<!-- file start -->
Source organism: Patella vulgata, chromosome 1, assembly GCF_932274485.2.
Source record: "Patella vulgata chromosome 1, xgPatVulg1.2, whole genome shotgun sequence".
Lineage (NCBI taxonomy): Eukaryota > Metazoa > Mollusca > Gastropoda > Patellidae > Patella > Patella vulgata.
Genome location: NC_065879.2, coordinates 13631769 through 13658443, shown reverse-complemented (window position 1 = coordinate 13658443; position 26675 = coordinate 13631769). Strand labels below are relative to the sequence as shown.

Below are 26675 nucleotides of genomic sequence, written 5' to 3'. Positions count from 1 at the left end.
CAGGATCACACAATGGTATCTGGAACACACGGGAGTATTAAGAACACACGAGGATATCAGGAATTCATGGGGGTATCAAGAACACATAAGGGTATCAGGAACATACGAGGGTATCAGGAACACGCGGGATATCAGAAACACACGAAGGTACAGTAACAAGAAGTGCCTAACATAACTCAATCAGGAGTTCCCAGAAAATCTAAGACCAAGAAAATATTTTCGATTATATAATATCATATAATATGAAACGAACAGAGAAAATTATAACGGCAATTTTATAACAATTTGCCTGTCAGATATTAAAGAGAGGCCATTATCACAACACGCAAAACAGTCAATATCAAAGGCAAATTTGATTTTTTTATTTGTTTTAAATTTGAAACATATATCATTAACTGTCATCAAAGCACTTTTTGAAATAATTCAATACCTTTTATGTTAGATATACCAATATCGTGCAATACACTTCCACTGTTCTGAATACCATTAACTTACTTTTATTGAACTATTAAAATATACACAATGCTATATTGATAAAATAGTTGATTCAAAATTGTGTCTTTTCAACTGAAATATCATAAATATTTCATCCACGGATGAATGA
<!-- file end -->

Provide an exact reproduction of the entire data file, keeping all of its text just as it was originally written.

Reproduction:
Source organism: Patella vulgata, chromosome 1, assembly GCF_932274485.2.
Source record: "Patella vulgata chromosome 1, xgPatVulg1.2, whole genome shotgun sequence".
Lineage (NCBI taxonomy): Eukaryota > Metazoa > Mollusca > Gastropoda > Patellidae > Patella > Patella vulgata.
Genome location: NC_065879.2, coordinates 13631769 through 13658443, shown reverse-complemented (window position 1 = coordinate 13658443; position 26675 = coordinate 13631769). Strand labels below are relative to the sequence as shown.

Below are 26675 nucleotides of genomic sequence, written 5' to 3'. Positions count from 1 at the left end.
CAGGATCACACAATGGTATCTGGAACACACGGGAGTATTAAGAACACACGAGGATATCAGGAATTCATGGGGGTATCAAGAACACATAAGGGTATCAGGAACATACGAGGGTATCAGGAACACGCGGGATATCAGAAACACACGAAGGTACAGTAACAAGAAGTGCCTAACATAACTCAATCAGGAGTTCCCAGAAAATCTAAGACCAAGAAAATATTTTCGATTATATAATATCATATAATATGAAACGAACAGAGAAAATTATAACGGCAATTTTATAACAATTTGCCTGTCAGATATTAAAGAGAGGCCATTATCACAACACGCAAAACAGTCAATATCAAAGGCAAATTTGATTTTTTTATTTGTTTTAAATTTGAAACATATATCATTAACTGTCATCAAAGCACTTTTTGAAATAATTCAATACCTTTTATGTTAGATATACCAATATCGTGCAATACACTTCCACTGTTCTGAATACCATTAACTTACTTTTATTGAACTATTAAAATATACACAATGCTATATTGATAAAATAGTTGATTCAAAATTGTGTCTTTTCAACTGAAATATCATAAATATTTCATCCACGGATGAATGA